In relation to common problems I believe that appeals to conscience can provide a solution so long as it is paired with education. I think it is unreasonable to say that there can only be one way to solve common problems, allowing for appeals to conscience be paired with education. By incorporating an educational piece into an appeal to stop exploiting commons it solves the problem of the double bind. You are able to clearly convey the intended message as before. However, the unintended message is cleared because you are actually showing facts and figures on why people should stop exploiting commons. If you have the evidence that shows that the pros out way the cons to cutting back on usage, then people won’t feel like they are being swindled. While this may take more time than privatizing land or charging taxes because you may have to try multiple time to get people to fully understand the facts it can still work.
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People that are more susceptible to appeals of conscience will agree more readily to stop exploiting the commons. As more people make appeals to conscience the persons that are less susceptible can see the improvements that are being made by those that have stopped exploiting the commons. The research and education piece will build on itself making a stronger case for everyone to appeal to conscience. An objection that can be made is whether it is morally acceptable to come at people on a psychological level. Exposing a person as irresponsible citizen can still cause stress and make some people “appeal to conscience” when they are merely afraid of being judged. This can cause a problem when the actions and advocacy of individuals that have appealed to conscience is a large part of appropriately educating people. If this happens it will be less effective than originally thought.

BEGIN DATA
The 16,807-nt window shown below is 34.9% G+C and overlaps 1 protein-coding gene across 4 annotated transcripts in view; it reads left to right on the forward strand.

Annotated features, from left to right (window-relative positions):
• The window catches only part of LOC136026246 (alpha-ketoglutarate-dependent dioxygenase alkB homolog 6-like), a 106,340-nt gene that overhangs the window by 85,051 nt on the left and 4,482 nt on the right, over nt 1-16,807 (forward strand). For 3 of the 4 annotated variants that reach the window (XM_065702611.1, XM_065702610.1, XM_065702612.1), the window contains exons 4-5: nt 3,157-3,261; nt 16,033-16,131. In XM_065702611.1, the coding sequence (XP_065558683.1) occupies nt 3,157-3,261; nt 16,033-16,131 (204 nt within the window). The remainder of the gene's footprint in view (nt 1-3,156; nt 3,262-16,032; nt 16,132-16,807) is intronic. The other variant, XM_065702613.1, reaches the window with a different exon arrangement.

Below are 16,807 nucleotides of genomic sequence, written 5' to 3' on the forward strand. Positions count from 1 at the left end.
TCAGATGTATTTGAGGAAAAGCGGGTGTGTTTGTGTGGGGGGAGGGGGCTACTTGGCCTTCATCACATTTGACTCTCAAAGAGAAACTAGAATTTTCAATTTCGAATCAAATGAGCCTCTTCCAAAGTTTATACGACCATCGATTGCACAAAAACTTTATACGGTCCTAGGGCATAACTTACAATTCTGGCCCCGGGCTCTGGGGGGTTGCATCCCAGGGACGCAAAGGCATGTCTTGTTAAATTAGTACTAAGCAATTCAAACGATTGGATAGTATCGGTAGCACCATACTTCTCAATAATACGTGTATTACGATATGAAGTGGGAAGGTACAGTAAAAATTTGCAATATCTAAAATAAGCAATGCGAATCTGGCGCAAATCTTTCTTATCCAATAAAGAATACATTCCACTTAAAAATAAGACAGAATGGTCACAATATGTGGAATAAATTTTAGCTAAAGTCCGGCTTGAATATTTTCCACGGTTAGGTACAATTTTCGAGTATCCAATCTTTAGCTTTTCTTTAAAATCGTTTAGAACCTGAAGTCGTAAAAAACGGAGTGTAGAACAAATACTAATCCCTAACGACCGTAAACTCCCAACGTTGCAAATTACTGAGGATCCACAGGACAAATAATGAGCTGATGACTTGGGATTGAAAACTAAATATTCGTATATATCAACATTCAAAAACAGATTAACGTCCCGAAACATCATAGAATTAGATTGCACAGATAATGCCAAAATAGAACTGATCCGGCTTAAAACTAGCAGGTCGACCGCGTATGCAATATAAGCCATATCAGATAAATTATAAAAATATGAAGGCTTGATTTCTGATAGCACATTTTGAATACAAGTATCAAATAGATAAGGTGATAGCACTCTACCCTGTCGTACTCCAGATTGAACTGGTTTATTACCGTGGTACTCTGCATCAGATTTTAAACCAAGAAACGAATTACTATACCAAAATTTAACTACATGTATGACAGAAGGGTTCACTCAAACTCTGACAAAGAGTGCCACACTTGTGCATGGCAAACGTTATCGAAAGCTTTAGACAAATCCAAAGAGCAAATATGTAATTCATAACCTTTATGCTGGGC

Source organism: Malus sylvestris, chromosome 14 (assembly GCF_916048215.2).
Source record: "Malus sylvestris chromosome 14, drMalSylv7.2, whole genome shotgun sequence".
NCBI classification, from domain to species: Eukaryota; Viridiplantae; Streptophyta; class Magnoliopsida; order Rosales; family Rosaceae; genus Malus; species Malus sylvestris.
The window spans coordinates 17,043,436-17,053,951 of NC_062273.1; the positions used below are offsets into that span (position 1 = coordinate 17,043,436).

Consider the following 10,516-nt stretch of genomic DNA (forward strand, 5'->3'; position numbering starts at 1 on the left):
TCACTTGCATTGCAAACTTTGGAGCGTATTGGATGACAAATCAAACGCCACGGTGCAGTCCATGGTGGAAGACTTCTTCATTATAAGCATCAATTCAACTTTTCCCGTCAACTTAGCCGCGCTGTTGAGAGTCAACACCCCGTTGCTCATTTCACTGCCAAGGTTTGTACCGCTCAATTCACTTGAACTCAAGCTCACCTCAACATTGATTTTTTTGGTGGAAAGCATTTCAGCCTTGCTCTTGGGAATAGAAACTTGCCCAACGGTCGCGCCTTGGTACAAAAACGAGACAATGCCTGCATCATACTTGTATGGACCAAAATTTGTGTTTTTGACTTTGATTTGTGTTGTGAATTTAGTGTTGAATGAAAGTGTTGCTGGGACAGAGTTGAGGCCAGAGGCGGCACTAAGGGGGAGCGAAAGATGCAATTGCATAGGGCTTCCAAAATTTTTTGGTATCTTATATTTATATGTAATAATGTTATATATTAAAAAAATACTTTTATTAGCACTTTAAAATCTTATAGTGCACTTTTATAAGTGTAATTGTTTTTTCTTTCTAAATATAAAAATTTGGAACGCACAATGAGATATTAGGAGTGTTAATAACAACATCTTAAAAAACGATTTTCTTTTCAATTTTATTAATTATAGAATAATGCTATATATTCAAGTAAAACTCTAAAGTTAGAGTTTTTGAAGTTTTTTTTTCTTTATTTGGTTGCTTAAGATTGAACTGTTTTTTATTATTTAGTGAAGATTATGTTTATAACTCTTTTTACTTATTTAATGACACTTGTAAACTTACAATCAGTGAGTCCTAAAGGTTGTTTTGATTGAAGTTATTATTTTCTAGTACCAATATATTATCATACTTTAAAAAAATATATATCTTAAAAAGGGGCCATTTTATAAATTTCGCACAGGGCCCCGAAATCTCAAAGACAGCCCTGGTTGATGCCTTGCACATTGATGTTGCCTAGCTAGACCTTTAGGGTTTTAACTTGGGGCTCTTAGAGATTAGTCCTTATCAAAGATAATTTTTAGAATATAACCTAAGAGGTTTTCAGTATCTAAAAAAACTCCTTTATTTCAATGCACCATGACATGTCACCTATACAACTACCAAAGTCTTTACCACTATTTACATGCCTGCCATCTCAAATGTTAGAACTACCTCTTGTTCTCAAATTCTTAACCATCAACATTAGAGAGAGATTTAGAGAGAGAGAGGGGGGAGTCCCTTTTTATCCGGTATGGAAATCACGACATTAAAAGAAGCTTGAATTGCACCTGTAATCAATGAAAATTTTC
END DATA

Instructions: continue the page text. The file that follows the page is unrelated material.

I think that because of the psychological pathogen that is conscience, Hardin makes a better argument for staying away from using it to solve commons problems. While appealing to conscience while appropriately educating can work, it would take more time and effort than merely changing the social arrangements. I also believe that his claim that “conscience is self-eliminating” is not accurate. This however, does not affect the larger issues of using conscience to solve common problems.
In “The Tragedy of the Commons”, Garrett Hardin argues that appeals to conscience are not effective in solving common problems. Hardin’s argues against appealing to conscience because he thinks that conscience is self eliminating and that using a psychological pathogen is ineffective and morally problematic. He suggests changing the social implication of a commons by using privatization and taxes to solve commons problems. I disagree that conscience is self eliminating and that appeals to conscience can work as long as people are properly educated at the same time to solve the problem of the double bind. Unfortunately, this does not solve the problems that may come up as conscience is still a psychological tool and may have negative effects to the plan. I think that Hardin makes a stronger case that taxation and privatization are the most effective ways to solve commons problems.